While President Donald Trump was revving up his Republican base on Saturday in Green Bay, his administration extended an olive branch to the state’s most powerful Democrat.

Gov. Tony Evers said on April 17 that he thinks it’s “unrealistic” for Foxconn Technology Group to employ 13,000 people in the state and he wants to renegotiate the contract, the Associated Press reported. Evers told reporters that the state was working with Taiwan-based Foxconn to look at revising the original contract for the proposed facility to build liquid crystal display panels because it “deals with a situation that no longer exists.”

We’re not entirely sure what the governor means by “no longer exists,” especially when we drive past all the activity near the intersection of Braun Road and Highway H.

“I don’t know why he isn’t optimistic and hopeful that 13,000 jobs would come to the state of Wisconsin,” Kayleigh McEnany, national press secretary for Trump’s 2020 campaign, said Saturday in an interview with the Milwaukee Journal Sentinel. “We encourage the Democratic governor to work with Republicans, work with the president, work with Foxconn, to make sure those jobs come here because this is a deal that was engineered by President Trump, and we would hope that the Democratic governor would be on board to see that through.”

The original contract has Foxconn building what’s called a Generation 10.5 facility. But Foxconn now plans to build a Generation 6 plant, which will make smaller display screens for cellphones and other devices. Opponents have said that wording referring to a Generation 10.5 plant puts the entire contract in jeopardy if Foxconn builds a different-sized factory. To his credit, Evers discounted that possibility: “I think that we’re past that point and I don’t think anybody would have ever called them out and say we’re going to negate this deal because of that,” he said in an interview.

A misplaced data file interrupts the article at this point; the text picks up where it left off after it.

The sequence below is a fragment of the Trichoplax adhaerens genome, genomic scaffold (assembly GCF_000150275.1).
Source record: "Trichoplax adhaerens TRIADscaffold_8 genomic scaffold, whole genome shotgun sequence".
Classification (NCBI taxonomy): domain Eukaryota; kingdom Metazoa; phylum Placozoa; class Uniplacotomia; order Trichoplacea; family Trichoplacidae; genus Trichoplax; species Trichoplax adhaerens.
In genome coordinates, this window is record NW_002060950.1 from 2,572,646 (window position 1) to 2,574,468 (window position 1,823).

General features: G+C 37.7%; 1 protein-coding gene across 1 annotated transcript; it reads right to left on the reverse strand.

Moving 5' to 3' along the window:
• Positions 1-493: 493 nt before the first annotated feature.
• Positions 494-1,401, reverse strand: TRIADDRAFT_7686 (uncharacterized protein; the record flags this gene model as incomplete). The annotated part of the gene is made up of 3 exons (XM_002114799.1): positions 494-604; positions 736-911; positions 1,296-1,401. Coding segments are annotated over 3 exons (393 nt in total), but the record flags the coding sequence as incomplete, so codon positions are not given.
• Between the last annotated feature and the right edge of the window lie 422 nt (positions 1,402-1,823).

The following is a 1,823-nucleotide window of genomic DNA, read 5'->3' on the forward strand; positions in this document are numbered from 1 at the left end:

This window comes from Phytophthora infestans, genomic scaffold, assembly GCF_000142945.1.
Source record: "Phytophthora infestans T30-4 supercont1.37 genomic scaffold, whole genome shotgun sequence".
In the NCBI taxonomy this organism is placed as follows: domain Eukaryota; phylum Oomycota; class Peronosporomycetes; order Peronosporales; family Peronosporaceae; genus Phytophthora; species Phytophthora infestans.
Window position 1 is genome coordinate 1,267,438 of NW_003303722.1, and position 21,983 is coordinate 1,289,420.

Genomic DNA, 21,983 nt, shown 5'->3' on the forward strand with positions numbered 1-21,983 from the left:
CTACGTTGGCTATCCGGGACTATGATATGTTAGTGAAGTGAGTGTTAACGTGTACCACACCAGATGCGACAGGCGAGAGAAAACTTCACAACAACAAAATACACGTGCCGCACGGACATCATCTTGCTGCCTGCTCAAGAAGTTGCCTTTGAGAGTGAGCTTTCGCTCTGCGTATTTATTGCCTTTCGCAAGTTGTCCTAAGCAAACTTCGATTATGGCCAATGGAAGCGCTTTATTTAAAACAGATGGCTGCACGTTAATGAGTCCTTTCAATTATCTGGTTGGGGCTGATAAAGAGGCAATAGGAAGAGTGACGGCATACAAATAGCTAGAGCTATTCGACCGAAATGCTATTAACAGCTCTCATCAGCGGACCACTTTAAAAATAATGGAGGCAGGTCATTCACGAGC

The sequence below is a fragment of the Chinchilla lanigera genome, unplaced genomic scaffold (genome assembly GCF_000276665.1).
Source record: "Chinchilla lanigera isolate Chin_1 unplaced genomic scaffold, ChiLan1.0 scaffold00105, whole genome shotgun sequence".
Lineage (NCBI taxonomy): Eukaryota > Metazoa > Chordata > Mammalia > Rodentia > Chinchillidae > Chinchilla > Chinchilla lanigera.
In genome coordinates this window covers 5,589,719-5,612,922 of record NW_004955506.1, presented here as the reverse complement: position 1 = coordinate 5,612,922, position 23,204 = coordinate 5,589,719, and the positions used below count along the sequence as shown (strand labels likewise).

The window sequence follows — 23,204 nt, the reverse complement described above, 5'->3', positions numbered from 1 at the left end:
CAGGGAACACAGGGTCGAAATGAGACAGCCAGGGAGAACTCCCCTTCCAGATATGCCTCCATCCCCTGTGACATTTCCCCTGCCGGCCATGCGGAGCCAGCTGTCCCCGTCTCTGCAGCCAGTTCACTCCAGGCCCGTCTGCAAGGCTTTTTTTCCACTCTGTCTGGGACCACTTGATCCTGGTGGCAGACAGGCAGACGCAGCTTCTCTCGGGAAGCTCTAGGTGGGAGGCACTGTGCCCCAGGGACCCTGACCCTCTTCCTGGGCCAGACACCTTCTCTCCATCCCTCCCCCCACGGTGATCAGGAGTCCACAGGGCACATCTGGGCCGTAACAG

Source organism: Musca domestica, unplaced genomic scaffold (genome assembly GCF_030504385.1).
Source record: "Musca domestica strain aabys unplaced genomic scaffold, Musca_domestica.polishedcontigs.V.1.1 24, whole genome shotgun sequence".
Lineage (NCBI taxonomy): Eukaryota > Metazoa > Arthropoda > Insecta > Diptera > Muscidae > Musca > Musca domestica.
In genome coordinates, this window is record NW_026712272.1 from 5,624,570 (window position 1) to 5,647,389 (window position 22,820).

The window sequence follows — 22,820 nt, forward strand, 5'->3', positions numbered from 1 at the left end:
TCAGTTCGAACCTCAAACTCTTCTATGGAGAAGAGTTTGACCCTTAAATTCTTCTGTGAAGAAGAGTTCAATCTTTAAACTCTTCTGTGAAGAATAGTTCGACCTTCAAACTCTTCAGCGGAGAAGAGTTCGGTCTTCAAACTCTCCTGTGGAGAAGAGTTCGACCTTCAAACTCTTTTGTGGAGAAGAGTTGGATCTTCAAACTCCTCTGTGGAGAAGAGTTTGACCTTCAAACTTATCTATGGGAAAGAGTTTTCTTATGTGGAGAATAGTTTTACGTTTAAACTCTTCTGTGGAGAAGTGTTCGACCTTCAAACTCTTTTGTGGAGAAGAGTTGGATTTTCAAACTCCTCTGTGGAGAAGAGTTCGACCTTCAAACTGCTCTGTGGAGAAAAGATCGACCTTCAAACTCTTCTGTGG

The tax incentives that are a part of Foxconn’s deal with the State of Wisconsin don’t kick in unless the Taiwanese manufacturing giant reaches certain benchmarks.

In 2018, Foxconn came up well short of its first-year target of 260 jobs, costing it $9.5 million in tax credits, the Associated Press reported. The 2019 jobs goal has doubled to 520, and the 2020 goal — when Foxconn says production will begin — is nearly 2,000 jobs. Starting in 2027, it must have at least 10,400 workers to qualify.

Critics of the deal suggest that the failure to reach the 2018 benchmark means that Wisconsin is being taken for a ride. We believe that it’s evidence of the taxpayer protection in the deal: Because Foxconn didn’t hit the benchmark, it didn’t get the tax break. If Foxconn doesn’t meet the terms of the contract, it doesn’t reap the tax benefits.

Also, fixation on “13,000 jobs” — whether by the governor, or anyone else —is misguided. If Foxconn were, hypothetically, to end up only creating 6,000 jobs in the village, that’s 6,000 more people employed in Wisconsin, in Racine County, in Mount Pleasant than would have been employed — and generating taxable revenue — had Foxconn set up shop someplace else. Not to mention all the housing development deals, taking place on both sides of Interstate 94, that have been cited specifically as tied to Foxconn.

The president made his name as a businessman, a dealmaker. He was instrumental in bringing Foxconn to the United States, and to Mount Pleasant specifically. Foxconn CEO Terry Gou reportedly met with the president at the White House this week; while the reason for the meeting is unclear, at minimum it suggests that Foxconn is willing to work with the White House.

More importantly, this is one of the major deals Trump has had a hand in as president, in a state that figures to be as important to his re-election as it was to his election. It’s in his interest, as much as it is in Evers’ interest, to do whatever can be done to persuade Foxconn to move forward with something big in Mount Pleasant, not something small.

The tone of Gov. Evers’ public statements on Foxconn in recent days don’t strike us as particularly helpful to the people of Wisconsin.

President Trump has offered to help in an area where he has considerable experience.

We suggest the governor take the president up on his offer.

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